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ND judge orders guns returned to man acquitted of murder

Lamar Putney testifies at his trial on two counts of murder in February. Putney was acquitted on both charges. The prosecution and defense recently argued about which guns seized from his apartment should be returned. Jamie Kelly / Williston Herald

WILLISTON, N.D.—A judge ordered Tuesday, April 17, that prosecutors and police return guns seized nearly two years ago from a man acquitted in February of murder, but declined to order sanctions against a prosecutor like the defense requested.

After the hearing, Northwest District Judge Kirsten Sjue ruled that the guns seized from Lamar Putney in May 2016, when he was accused of killing two men in his apartment, should be returned. She had ordered the guns returned in early February, on the day a jury acquitted Putney on two counts of murder, but several days later, prosecutors filed a motion asking for a hearing to determine whether Putney owned all the guns.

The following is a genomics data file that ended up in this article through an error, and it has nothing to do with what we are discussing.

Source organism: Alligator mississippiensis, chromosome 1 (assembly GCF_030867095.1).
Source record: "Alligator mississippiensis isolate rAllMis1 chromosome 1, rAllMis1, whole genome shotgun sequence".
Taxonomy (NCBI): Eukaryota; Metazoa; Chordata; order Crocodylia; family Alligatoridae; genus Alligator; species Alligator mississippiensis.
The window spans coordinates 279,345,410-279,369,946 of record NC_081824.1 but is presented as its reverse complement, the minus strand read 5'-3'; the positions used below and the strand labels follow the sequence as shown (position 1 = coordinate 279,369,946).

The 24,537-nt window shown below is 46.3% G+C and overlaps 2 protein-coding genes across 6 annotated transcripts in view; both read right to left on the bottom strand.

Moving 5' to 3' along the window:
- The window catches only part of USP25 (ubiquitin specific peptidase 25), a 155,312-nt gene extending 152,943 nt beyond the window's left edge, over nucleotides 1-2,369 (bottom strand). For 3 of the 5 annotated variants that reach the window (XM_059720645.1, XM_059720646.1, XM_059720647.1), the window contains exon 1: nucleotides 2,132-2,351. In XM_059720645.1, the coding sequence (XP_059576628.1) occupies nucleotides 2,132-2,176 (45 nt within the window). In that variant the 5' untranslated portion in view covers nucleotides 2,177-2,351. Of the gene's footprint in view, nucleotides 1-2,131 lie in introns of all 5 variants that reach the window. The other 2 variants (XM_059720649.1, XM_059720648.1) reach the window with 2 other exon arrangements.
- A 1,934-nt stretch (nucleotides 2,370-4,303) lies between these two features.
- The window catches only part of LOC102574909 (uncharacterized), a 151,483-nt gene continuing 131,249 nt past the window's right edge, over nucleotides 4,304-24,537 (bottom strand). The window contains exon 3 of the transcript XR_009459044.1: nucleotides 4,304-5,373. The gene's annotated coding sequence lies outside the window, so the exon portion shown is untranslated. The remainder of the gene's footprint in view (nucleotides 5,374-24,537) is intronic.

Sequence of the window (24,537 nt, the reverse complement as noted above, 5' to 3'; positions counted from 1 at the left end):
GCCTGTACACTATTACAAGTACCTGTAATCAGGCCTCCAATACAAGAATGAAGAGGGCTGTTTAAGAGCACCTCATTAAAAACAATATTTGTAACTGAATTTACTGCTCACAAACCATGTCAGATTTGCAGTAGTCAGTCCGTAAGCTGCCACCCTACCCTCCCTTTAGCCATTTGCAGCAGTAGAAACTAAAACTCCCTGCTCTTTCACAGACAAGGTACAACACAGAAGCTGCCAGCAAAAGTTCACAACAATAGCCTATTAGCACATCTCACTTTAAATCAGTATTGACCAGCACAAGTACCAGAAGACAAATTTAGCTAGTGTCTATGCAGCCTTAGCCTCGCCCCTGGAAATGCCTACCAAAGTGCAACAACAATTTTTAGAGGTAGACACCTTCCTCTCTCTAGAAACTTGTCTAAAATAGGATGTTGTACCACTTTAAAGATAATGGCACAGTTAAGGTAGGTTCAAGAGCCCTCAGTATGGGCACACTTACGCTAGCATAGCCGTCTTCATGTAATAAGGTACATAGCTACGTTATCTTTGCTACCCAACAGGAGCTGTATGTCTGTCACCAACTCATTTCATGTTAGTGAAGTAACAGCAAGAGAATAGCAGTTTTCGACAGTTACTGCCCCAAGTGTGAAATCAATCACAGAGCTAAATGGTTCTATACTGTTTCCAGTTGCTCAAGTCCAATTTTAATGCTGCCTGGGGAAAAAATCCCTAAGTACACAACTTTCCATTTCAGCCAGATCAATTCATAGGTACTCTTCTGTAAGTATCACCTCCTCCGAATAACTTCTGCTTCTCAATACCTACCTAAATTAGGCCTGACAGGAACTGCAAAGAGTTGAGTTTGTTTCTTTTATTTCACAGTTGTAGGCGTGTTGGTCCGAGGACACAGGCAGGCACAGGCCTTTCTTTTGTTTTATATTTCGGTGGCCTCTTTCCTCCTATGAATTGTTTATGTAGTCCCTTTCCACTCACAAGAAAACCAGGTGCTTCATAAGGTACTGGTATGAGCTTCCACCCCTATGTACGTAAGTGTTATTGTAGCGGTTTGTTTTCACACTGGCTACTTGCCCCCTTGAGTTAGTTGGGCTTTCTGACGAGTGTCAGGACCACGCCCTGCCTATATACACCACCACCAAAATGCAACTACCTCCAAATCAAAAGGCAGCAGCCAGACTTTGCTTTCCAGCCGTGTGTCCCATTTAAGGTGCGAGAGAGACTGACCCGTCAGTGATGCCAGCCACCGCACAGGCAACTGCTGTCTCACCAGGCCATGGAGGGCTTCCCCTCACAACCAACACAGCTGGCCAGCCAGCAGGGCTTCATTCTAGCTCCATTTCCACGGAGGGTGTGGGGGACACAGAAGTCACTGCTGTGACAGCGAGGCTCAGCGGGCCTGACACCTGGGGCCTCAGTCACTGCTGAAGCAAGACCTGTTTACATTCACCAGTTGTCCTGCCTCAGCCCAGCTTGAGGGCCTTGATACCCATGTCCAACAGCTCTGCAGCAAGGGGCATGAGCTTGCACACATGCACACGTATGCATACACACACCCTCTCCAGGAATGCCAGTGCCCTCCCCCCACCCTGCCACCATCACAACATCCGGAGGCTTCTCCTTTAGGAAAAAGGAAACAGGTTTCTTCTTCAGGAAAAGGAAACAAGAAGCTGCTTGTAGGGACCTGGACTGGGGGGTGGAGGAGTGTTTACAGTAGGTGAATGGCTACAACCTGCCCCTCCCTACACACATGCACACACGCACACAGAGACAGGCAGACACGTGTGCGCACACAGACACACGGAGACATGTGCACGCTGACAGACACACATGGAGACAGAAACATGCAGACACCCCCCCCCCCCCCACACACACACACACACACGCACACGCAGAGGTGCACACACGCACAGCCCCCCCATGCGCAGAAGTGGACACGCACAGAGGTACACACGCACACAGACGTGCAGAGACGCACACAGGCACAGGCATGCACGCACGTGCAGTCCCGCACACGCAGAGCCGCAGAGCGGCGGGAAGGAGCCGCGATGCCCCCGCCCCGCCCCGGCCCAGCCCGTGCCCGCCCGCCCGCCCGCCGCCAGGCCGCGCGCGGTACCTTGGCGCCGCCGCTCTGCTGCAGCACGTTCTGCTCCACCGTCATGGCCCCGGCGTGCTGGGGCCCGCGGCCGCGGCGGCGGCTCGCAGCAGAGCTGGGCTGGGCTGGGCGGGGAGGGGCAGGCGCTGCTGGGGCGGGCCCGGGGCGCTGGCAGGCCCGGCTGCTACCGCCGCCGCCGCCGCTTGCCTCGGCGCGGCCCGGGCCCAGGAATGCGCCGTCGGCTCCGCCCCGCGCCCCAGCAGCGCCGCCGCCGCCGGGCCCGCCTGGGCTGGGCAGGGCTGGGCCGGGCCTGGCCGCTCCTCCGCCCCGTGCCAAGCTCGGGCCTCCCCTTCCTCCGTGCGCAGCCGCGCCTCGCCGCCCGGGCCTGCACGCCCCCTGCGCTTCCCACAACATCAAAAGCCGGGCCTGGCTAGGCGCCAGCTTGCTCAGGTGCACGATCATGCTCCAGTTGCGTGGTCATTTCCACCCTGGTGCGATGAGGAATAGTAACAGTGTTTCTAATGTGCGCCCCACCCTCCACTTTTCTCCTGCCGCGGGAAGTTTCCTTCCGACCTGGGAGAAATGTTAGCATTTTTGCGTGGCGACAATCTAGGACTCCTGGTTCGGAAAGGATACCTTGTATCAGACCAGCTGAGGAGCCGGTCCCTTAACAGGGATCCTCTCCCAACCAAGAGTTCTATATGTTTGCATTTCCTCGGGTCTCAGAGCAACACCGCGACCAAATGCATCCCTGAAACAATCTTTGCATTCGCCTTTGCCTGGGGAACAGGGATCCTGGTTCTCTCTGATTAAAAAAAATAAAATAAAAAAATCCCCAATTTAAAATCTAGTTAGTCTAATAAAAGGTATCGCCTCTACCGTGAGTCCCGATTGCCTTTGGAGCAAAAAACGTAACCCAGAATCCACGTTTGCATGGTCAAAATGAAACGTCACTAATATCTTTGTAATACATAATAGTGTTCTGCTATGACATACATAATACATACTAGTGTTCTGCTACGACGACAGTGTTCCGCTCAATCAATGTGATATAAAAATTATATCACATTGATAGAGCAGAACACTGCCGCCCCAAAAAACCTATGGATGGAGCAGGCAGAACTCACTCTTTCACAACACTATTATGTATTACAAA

That motion prompted Jeff Nehring, Putney's defense attorney, to accuse Nathan Madden, the Williams County assistant state's attorney who handled the case, of harassing Putney. He asked Sjue to order Madden to pay Putney for the time Nehring had to spend preparing for the hearing.

Madden claimed in his motion that there was no record of ownership for some of the guns and that during the trial, Putney and his attorneys had objected to all of the guns being characterized as belonging to Putney.

Three guns have been returned to a witness in the case, Regina Mallard, Madden said. Mallard, who was Putney's girlfriend at the time of the shooting, was present when Diandre Lott and Donzell Washington were shot and killed.

Putney claimed at trial that the two men were trying to rob him and he shot them in self-defense.

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